Basics of looping in PHP - gHacks Tech News

Basics of looping in PHP

Loops are an integral part of PHP, and many other programming languages for that matter, the basics covered here would apply to JavaScript as well, even the code is very similar. A loop is simply a block of code that executes multiple times, controlled either directly, by explicitly telling the script to execute "X" times, or by using a variable, telling the script to execute "as many times as the exact hour at the time of viewing" for example.

So why do we use loops? There are hundreds and hundreds of reasons, the widest usage is probably to cycle through values of some sort of data. For example, you might be writing a messaging system in PHP, which would allow users of your website to send private messages to each other once they register. You would write a MySQL query which would pull all the user's letter from the database. To show all the letters you would use a loop to show all the rows of the query (all the separate messages) on a page.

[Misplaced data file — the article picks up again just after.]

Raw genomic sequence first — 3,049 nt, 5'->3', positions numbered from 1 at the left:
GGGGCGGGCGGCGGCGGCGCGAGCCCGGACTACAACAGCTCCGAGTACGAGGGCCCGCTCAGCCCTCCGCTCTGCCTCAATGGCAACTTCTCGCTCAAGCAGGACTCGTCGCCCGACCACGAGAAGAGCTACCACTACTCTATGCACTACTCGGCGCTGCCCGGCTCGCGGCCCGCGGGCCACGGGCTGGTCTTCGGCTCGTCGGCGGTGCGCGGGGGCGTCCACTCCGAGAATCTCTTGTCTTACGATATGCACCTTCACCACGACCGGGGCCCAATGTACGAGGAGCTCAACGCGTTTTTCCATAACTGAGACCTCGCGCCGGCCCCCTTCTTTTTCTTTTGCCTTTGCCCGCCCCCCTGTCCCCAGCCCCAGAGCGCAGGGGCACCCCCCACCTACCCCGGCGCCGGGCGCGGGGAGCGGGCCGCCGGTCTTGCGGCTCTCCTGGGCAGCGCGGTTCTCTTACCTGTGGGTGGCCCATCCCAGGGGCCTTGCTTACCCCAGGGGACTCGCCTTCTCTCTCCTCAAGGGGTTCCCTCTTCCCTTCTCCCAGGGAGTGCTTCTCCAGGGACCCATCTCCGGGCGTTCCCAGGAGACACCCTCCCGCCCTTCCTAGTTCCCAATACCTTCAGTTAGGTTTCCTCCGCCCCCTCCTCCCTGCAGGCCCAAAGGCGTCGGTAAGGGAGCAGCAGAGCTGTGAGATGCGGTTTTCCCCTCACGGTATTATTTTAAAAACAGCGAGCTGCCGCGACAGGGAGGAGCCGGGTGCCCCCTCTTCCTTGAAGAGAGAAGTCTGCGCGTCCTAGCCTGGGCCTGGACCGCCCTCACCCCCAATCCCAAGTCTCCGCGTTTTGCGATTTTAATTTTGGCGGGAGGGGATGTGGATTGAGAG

To create a loop you need to add some rules which will dictate how the loop should behave. Usually we need to give three values, the starting value of the counter (which tells the loop how many times it has executed), an ending value (which tells the script to stop looping if it is reached) and an increment, which deals with changing the starting counter value in some way (so that it eventually reaches the end value, hence ending the loop).

Let's take a look at an example to clear things up. I will create an array, the members of this array will contain the names of some of my friends. To echo these variables I would normally have to separately echo them, which would result in many extra lines, especially if there are many names. To get around this problem I will accomplish this with a looő. Here's the code in full, with a detailed explanation below.


$friends = array('Paul', 'Martin', 'Greg', 'Viki', 'Andrew');
$num = count($friends);
for ($i = 0; $i < $num; $i++)
{
echo $friends[$i];
echo '<br>';
}

First of all, I designated my friends. The array '$friends' holds the names of my friends. The actual names can be referenced using index numbers. '$friends[0]' would be Paul, '$friends[2]' would be Greg. As you can see the first value is referenced with the index '0', this is important to keep in mind.